[Review written for World's Finest: Spring 2006]
Alive is a dangerous beast.
Before this rare animal named "Jay El Yew" can be put to rest, we have an episode which essentially defies the protocol of the series and of action cartoons as a whole. With the show's pent-ultimate breath, it produces an episode which could arguably be the most controversial choice at the most controversial time.
With one episode of JLU to follow it, this first part of the two part finale offers no speaking heroes.
Not a muscle bound heroic whisper.
With audiences poised to watch their heroes’ final hour in their tenure on Cartoon Network, some may be horrified to find that this time has been cut by half. This episode solely spotlights the villains, and arguably, why not? They play an equal part in the heroic exploits of the JLU. They are the obstacle course that allows the hero to prove his worth. They are more than just a punching bag, they are a characters in their own right. If this series is to finish, should they not have a virtually exclusive episode?
Like it or lump it, this story focuses on the escapades Lex Luthor as he tries to balance his power base in his Secret Society with his need to merge with Brainiac.
It's a risky writing venture. The placement of this type of episode is certainly surprising. The audience is most likely to tune in to JLU to see Superman, Batman, Green Arrow and their various ilk. When the show enters it's final run, will an episode that focuses on the hero's opponents truly satisfy? Furthermore, within the story itself, there are - unsurprisngly - no villains here which can really be deemed likable. Interesting, certainly, but real empathy goes a long way in a show. We the audience, need to feel for one side or another. Tension comes from taking a side. If you don't have any empathy for a character's motivation, it automatically damages the dramatic tension. Is this unique perspective, just a little too late?
Of all the enemy characters, Tala is probably the villain the audience sympathies with. She's caught between a rock and a hard place. Attracted to power and unable to really find a place with either male, animal or otherwise. However empathy isn't the key to this episode, its motivation. The dramatic tension comes from not really wanting Lex to succeed in finding Brainaic, but at the same time, not really wanting Grodd to really stop him either. Lex is infinitely a more fascinating character than Grodd, so out of the two, I think most tend to side on Lex - despite the knowledge of his dreadful intent. The dramatic tension for the audience comes from a lack a decisive certainty as to who they should root for.
So in practical terms, this works fairly well. While hardly likable, Lex is a fine character in DCAU. We may not really root for him, but his victories are always amusing and the extent to his ruthlessness never ceases to surprise. Like with Batman, the audience can't help but relish the sight of a "normal" take victory over the giants.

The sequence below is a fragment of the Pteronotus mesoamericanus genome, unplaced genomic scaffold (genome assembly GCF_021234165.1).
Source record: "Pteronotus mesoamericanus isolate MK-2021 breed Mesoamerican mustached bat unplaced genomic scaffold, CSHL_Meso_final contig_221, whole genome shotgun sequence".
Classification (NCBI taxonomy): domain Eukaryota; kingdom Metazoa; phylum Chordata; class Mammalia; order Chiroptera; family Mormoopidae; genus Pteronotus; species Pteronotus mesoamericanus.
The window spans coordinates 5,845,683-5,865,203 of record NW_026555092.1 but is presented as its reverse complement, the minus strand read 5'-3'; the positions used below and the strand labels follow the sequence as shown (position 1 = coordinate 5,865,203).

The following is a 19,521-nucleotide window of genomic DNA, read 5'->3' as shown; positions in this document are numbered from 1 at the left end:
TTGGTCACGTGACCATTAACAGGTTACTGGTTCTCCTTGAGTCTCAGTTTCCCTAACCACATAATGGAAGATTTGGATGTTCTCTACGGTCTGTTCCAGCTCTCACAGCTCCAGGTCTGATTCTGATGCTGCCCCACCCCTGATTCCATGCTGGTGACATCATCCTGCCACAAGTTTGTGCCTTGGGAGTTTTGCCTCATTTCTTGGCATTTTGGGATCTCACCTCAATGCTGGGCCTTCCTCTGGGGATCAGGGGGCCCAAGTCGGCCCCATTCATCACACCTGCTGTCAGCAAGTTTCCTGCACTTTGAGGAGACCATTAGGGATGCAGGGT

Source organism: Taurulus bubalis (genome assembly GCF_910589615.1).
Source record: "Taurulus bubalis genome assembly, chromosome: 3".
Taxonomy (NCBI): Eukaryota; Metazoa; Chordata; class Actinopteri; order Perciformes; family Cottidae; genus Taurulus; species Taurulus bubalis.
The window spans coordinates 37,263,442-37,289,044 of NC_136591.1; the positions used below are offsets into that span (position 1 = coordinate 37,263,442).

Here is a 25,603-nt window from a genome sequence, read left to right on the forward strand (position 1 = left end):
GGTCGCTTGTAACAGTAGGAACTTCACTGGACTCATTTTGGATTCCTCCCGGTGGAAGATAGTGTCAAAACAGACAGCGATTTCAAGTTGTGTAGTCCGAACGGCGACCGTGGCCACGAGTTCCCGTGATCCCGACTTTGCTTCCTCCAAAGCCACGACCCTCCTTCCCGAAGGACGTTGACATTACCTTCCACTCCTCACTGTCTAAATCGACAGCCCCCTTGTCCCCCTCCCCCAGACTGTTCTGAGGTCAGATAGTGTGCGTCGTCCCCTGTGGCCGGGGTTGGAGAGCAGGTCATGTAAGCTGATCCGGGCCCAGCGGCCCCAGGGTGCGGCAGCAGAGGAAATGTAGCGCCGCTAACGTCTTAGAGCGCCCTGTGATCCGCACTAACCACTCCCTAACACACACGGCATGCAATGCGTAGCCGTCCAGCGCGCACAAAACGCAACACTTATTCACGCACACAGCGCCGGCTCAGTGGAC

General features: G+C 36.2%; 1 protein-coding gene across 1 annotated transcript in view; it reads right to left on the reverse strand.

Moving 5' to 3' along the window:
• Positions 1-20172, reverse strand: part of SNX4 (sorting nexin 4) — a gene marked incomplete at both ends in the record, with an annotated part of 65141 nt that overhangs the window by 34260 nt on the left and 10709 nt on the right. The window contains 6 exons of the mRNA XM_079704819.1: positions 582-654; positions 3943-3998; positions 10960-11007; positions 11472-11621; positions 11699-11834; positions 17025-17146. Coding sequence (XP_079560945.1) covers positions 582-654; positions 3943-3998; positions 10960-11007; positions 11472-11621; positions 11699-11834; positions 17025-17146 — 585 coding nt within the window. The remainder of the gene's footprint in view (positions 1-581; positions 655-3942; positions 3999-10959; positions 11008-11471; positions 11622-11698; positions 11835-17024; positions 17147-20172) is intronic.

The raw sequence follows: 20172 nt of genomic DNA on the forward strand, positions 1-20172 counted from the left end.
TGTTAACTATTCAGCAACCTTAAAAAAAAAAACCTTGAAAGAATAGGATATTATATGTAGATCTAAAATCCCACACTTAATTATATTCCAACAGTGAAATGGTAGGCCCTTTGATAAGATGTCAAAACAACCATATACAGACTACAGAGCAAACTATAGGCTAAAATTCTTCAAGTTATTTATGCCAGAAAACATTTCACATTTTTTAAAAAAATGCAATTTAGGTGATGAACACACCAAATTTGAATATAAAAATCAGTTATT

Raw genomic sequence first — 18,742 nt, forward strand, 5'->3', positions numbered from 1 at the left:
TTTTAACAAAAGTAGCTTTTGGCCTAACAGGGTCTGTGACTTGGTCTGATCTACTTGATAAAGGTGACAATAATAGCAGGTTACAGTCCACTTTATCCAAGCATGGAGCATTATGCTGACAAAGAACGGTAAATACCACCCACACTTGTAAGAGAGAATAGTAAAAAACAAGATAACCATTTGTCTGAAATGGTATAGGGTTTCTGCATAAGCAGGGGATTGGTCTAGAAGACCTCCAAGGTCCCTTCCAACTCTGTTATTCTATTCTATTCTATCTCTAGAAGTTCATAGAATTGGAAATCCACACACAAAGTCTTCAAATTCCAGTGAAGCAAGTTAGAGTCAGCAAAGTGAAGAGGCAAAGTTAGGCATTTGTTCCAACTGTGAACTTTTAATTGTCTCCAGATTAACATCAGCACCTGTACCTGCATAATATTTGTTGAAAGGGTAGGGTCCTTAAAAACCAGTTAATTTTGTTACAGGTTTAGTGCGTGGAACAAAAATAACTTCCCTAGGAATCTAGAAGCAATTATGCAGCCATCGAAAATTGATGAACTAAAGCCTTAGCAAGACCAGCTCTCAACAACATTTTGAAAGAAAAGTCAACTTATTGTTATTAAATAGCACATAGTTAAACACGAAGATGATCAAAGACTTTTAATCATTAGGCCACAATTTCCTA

Lex's quest for Brainiac leads him to the very spot we saw both Brainiac and Darkseid meet their doom in the excellent Justice League episode, "Twilight". Convincing a host of super-villains to follow Lex to the world's utter enslavement via Brainiac is made somewhat more difficult when Grodd is released by a dissatisfied Tala. The result? Another vaguely watch-able brawl.
JLU has had many multi brawls. If we combine the two seasons of Justice League, with the three of JLU, that's five seasons with collectives of super characters battling it out. So by the end of this final season, these fights are feeling somewhat tired. There are a few highlights. Toyman's small scene with his yo-yo was a delight as was Giganta and her very nasty squeezing fit with Grodd. Nevertheless, the only battle sequence I felt really held any true dramatic action this season was in "Grudge Match". I didn't personally feel "Alive" came close to matching it.
Once the battle finishes, and the audience are awakened from this extended period of thwacks and bangs by the shock of Grodd being ejected from an airlock, we have a rather unusual scene. Metron, passive observer of the cosmos pops by to offer a futile warning of what might come. Seems odd for a demigod to bother offering such an apocalypyic warning to a stubborn, arrogant and power mad mortal. Perhaps such declarations are a house rule of an immortal's job, who knows. Whatever the reason, it certainly adds a portent to what's to come..